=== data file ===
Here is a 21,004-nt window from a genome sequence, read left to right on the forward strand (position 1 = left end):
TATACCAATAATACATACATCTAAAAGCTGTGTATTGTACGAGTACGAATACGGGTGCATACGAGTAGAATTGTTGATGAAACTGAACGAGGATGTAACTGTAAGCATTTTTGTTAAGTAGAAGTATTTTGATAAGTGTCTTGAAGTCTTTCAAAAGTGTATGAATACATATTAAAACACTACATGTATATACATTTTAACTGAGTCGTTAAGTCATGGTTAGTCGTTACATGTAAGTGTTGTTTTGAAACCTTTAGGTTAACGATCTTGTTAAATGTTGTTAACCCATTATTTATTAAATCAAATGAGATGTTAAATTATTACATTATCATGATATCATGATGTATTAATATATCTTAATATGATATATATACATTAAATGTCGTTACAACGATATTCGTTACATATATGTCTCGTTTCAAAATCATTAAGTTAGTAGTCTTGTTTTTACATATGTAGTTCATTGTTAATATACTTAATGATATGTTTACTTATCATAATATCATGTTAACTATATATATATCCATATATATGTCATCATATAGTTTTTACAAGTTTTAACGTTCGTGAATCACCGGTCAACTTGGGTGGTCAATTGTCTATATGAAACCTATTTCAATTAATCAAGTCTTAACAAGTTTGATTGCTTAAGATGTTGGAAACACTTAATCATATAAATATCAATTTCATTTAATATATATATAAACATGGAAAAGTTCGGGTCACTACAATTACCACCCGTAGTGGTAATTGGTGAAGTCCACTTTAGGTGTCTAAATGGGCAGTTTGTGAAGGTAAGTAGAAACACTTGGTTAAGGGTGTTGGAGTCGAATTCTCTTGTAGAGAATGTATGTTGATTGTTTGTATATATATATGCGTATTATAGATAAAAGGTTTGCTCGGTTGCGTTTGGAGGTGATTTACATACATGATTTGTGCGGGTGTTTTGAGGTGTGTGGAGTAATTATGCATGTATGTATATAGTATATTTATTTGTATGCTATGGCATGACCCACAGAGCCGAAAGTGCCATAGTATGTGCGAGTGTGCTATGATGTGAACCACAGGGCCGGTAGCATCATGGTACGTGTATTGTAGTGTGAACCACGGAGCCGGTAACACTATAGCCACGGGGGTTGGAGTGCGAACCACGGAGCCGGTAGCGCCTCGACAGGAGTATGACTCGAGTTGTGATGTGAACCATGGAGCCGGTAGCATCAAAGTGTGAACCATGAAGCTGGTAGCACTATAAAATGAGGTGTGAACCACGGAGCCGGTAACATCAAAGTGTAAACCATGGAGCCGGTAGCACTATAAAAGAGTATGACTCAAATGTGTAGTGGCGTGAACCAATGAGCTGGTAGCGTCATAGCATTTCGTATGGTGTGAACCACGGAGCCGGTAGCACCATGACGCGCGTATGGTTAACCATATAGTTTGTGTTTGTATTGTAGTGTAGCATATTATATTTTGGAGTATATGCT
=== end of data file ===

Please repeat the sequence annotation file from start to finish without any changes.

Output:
Here is a 21,004-nt window from a genome sequence, read left to right on the forward strand (position 1 = left end):
TATACCAATAATACATACATCTAAAAGCTGTGTATTGTACGAGTACGAATACGGGTGCATACGAGTAGAATTGTTGATGAAACTGAACGAGGATGTAACTGTAAGCATTTTTGTTAAGTAGAAGTATTTTGATAAGTGTCTTGAAGTCTTTCAAAAGTGTATGAATACATATTAAAACACTACATGTATATACATTTTAACTGAGTCGTTAAGTCATGGTTAGTCGTTACATGTAAGTGTTGTTTTGAAACCTTTAGGTTAACGATCTTGTTAAATGTTGTTAACCCATTATTTATTAAATCAAATGAGATGTTAAATTATTACATTATCATGATATCATGATGTATTAATATATCTTAATATGATATATATACATTAAATGTCGTTACAACGATATTCGTTACATATATGTCTCGTTTCAAAATCATTAAGTTAGTAGTCTTGTTTTTACATATGTAGTTCATTGTTAATATACTTAATGATATGTTTACTTATCATAATATCATGTTAACTATATATATATCCATATATATGTCATCATATAGTTTTTACAAGTTTTAACGTTCGTGAATCACCGGTCAACTTGGGTGGTCAATTGTCTATATGAAACCTATTTCAATTAATCAAGTCTTAACAAGTTTGATTGCTTAAGATGTTGGAAACACTTAATCATATAAATATCAATTTCATTTAATATATATATAAACATGGAAAAGTTCGGGTCACTACAATTACCACCCGTAGTGGTAATTGGTGAAGTCCACTTTAGGTGTCTAAATGGGCAGTTTGTGAAGGTAAGTAGAAACACTTGGTTAAGGGTGTTGGAGTCGAATTCTCTTGTAGAGAATGTATGTTGATTGTTTGTATATATATATGCGTATTATAGATAAAAGGTTTGCTCGGTTGCGTTTGGAGGTGATTTACATACATGATTTGTGCGGGTGTTTTGAGGTGTGTGGAGTAATTATGCATGTATGTATATAGTATATTTATTTGTATGCTATGGCATGACCCACAGAGCCGAAAGTGCCATAGTATGTGCGAGTGTGCTATGATGTGAACCACAGGGCCGGTAGCATCATGGTACGTGTATTGTAGTGTGAACCACGGAGCCGGTAACACTATAGCCACGGGGGTTGGAGTGCGAACCACGGAGCCGGTAGCGCCTCGACAGGAGTATGACTCGAGTTGTGATGTGAACCATGGAGCCGGTAGCATCAAAGTGTGAACCATGAAGCTGGTAGCACTATAAAATGAGGTGTGAACCACGGAGCCGGTAACATCAAAGTGTAAACCATGGAGCCGGTAGCACTATAAAAGAGTATGACTCAAATGTGTAGTGGCGTGAACCAATGAGCTGGTAGCGTCATAGCATTTCGTATGGTGTGAACCACGGAGCCGGTAGCACCATGACGCGCGTATGGTTAACCATATAGTTTGTGTTTGTATTGTAGTGTAGCATATTATATTTTGGAGTATATGCT